Can you tell me more about where you live? I'm in Texas and it gets pretty hot, but not very cold. Maybe the glue they use is sensitive to the cold? Did you get them wet very often? Mine were kept pretty dry. Do you wear them as daily shoes or are they for hiking only?
I got a pair of timberlands pro series boots because I started doing more real work and some masonry and steel toes=bricks dont crush toes. But recently there's been a massive increase in people wearing timerlands as a fashion statement at my school. Of course I use mine AS work boots so they're beat up but I hate feeling like im lumped into the white girl fashion crowd
>>664825 I'm in Tennessee so it's probably not the cold. I do get them wet but it's not like I abuse them, I only wear them camping/hiking and have put less than 100miles worth of wear. I'm just gonna shoe-glue another year out of them..
I don't get it either. It's like they are having a competition going on to make the worlds ugliest boot. It's not just boots though, i feel most outdoor clothing is ugly as fuck. > in before only faggots care what they look like in the woods. A typical trip for me includes hitchhiking, cities, parties, museums, multi-day nature treks. It really sucks if i have to carry an extra pair of boots and pants when i'm already carrying food and shelter and i'm hiking up mountains for 5 days in row. If they would just make affordable nice boots and pants i could climb a 4000 meter high mountain with and wear the next day to celebrate at a party...
>>665064 Yeah it seems like that's pretty mild for a boot. I owned a pair of Justin boots back in HS and had the soles separate on me. Actually, I owned two pairs. The first pair's soles just crumbled into nothing within a few weeks, while the second pair had pretty severe separation occur in the sole after a few weeks. Both were used pairs, not sure how old by the time I picked them up.
Like I said, both of my Timberlands were the "earth keeper" variety. Those are known to have issues with sole longevity, and some people report separation. But I wore each pair for about 2 years and it was only really towards the end that I had the soles really degrade to worthless.
Side note, I'm cheap as fuck so I'd say that by 1.5 years the boots showed heavy tread wear, by the 2+ year mark, the heel had holes worn into it that exposed the air cushion. Though even by that point they were still comfy as fuck, and the leather on top looked fine. I could've replaced the soles and gone for many more years, but I opted to replace the boot instead.
>>665785 >There's a reason why rappers are wearing them. Is it because they're durable? Rappers have been wearing them for decades mate. Its not because its a micro fashion fad. They're reasonably durable boots that look clean and simple. Dont be such a pansy bitch
Looking for boot ideas here. I have a pair of Vasques that are on their last miles. I love them, will probably pick up another pair at some point, but I'm also looking for some heavier, all day every day boots. Currently looking at the Redwing 436 and the Danner Mountain Light II. I love the idea of being able to resole a pair of boots if they're that good.
>>668580 I just got a pair of Danners. Broke them in enough after a couple days. pretty comfy. a lot of places online say to size down- don't. I bought mine tts and they fit fine but I would not want them any smaller. if anything I'd consider sizing up a half size.
My first pair are still great except I destroyed the insoles after 6 years. The leather has stood up to acid, salt water, diesel, hfo, cleaning agents, abrasive dusts (metal shavings, concrete, fiberglass) and literal shit. The non slip tread is next level, to the point of getting decent traction on ice. Longer most quality boots they're waterproof up to the laces. If you're /out/ for work, these are the boots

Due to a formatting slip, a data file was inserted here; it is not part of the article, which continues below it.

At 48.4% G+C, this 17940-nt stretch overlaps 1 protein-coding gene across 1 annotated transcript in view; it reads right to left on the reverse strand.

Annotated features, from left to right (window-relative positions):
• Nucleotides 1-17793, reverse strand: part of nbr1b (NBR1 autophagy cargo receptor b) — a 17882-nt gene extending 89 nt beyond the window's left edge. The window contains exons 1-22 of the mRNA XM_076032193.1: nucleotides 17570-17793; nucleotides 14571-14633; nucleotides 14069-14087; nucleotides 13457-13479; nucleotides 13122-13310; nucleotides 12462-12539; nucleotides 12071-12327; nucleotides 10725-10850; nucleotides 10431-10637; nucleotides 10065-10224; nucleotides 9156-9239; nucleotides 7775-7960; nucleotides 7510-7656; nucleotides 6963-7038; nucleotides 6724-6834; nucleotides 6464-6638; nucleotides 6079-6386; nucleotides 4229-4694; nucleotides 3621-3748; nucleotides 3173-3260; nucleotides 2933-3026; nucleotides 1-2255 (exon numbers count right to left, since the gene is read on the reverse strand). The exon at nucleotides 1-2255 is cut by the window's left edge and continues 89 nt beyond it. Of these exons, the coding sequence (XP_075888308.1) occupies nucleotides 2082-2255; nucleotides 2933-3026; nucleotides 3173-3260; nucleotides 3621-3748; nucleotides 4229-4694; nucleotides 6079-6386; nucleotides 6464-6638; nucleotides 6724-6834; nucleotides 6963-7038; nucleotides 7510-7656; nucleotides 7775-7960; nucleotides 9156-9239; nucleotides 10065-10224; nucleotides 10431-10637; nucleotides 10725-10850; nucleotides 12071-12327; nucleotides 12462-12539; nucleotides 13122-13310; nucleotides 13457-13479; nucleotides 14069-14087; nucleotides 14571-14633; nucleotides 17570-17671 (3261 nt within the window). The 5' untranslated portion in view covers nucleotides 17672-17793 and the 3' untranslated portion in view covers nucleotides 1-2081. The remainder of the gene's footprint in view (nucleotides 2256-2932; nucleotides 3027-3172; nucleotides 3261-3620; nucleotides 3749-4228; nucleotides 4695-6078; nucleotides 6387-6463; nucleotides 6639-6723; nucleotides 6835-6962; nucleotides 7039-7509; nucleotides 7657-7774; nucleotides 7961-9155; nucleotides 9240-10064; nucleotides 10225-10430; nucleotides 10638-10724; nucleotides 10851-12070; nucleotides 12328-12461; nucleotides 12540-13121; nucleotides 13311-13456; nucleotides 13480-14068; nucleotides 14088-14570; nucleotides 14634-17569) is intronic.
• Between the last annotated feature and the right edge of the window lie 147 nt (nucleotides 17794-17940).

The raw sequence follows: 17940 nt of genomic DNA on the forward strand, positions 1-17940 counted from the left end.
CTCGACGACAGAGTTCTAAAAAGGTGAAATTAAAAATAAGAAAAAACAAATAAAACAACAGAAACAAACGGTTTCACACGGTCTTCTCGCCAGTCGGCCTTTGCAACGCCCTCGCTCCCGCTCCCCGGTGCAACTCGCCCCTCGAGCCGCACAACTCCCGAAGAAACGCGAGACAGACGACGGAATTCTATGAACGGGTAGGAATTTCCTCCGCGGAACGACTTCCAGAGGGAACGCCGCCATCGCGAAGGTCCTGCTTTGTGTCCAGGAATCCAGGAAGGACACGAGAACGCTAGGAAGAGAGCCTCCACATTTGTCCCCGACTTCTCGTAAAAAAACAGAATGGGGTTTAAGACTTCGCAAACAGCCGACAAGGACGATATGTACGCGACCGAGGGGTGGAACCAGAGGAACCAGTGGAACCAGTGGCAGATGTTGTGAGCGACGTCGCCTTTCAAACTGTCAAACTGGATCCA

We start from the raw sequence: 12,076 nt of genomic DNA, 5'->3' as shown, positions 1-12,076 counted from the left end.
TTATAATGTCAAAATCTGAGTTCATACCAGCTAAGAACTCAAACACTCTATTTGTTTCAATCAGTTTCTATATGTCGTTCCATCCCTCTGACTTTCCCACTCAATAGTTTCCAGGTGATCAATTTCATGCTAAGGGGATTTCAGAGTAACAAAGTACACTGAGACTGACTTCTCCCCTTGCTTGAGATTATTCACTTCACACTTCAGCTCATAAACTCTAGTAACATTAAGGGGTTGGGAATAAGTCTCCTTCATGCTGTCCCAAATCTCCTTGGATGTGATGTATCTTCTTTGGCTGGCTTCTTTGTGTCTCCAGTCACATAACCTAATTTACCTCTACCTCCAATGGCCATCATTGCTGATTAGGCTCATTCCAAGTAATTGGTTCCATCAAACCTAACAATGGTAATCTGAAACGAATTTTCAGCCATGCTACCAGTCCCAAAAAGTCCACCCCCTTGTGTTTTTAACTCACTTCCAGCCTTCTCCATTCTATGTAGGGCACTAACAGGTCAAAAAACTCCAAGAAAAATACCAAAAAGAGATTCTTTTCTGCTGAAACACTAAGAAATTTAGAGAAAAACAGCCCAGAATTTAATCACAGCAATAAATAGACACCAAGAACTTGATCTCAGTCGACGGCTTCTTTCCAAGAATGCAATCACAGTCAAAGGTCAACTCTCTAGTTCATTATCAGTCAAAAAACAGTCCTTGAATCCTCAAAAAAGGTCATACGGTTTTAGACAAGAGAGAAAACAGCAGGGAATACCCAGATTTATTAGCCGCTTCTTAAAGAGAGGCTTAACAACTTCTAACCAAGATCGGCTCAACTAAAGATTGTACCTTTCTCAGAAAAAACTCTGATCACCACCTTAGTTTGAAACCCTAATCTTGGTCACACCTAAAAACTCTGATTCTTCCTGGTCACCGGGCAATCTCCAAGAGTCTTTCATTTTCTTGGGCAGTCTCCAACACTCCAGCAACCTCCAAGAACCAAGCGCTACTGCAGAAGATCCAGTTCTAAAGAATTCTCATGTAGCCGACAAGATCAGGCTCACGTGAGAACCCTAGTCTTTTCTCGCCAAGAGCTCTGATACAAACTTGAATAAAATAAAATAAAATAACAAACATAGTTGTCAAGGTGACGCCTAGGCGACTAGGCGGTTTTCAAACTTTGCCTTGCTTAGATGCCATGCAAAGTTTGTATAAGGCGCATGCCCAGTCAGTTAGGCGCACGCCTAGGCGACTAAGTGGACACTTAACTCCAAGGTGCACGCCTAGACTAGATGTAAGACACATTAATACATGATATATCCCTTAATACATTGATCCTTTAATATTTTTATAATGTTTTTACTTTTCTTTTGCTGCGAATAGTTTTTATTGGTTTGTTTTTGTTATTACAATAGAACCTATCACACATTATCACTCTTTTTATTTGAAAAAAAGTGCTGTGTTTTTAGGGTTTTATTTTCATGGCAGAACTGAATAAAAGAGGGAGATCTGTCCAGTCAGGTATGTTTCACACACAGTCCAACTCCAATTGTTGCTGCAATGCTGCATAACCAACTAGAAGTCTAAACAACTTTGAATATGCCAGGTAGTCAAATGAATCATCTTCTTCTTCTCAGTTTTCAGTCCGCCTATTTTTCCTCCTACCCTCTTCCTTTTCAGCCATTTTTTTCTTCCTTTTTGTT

Despite their appearance, mine are still waterproof and insulating
>>669714 Don't you ever wax/fat/... them? Pic related my 10 year old army boots (granted I don't wear them daily), they're now more fucked up on the inside than on the outside Back when I had conscription, some guys had them trashed on the outside after just 3 months (with same usage as everyone else) because they never treated them at all
>>670493 Wut? Once dried even if it has organic solvents, once they're evaporated, wax/fats have a flash point of >200°C, probably higher than the leather itself - you have different problems if your shoes get anywhere near that hot
Basically your clothes should light up before your boots do. Combine with wax/fats being a class 3 (out of 4) flammable substance and again, I'd rather just leave them looking like shit than risk going up however small the risk may be (because obviously I'm not walking around in multi hundred degrees c rooms)
>>670817 (Your link 404s on me) Yeah but flash point =/= autoignition temp Even if some sparks from welding or shit land on your waxed boots, they won't catch fire, flash point means that the whole boot has to be previously heated to >200°C until a spark could ignite it. Ever tried to light a candle without wick? Same shit, you only get wax burning if you throw it right into a bonfire or a wood-fired oven
>>670823 OK will have a look at it. But again, the >200°C for wax I referred to is the flash point, of course for any given substance the autoignition temp is considerably higher, for wax and fats it should be in the >400°C range, similar to leather (for comparison paper autoignites already at around 200°C) t. chemistry student working part time in a HSE department of a big chemical company
>>669714 I'm >>661102. My feet are wide at the front, kinda like duck feet. I can't even special order redwings that won't hurt after I've worn them a few days, their safety caps are too narrow. After the second fail, the guy in the local redwings shop and I both gave up. Timberlands or Twisted X are both more comfortable if you don't have skinny feet.
>>667998 I'm on my second pair of Columbia mid-hikers and I love them.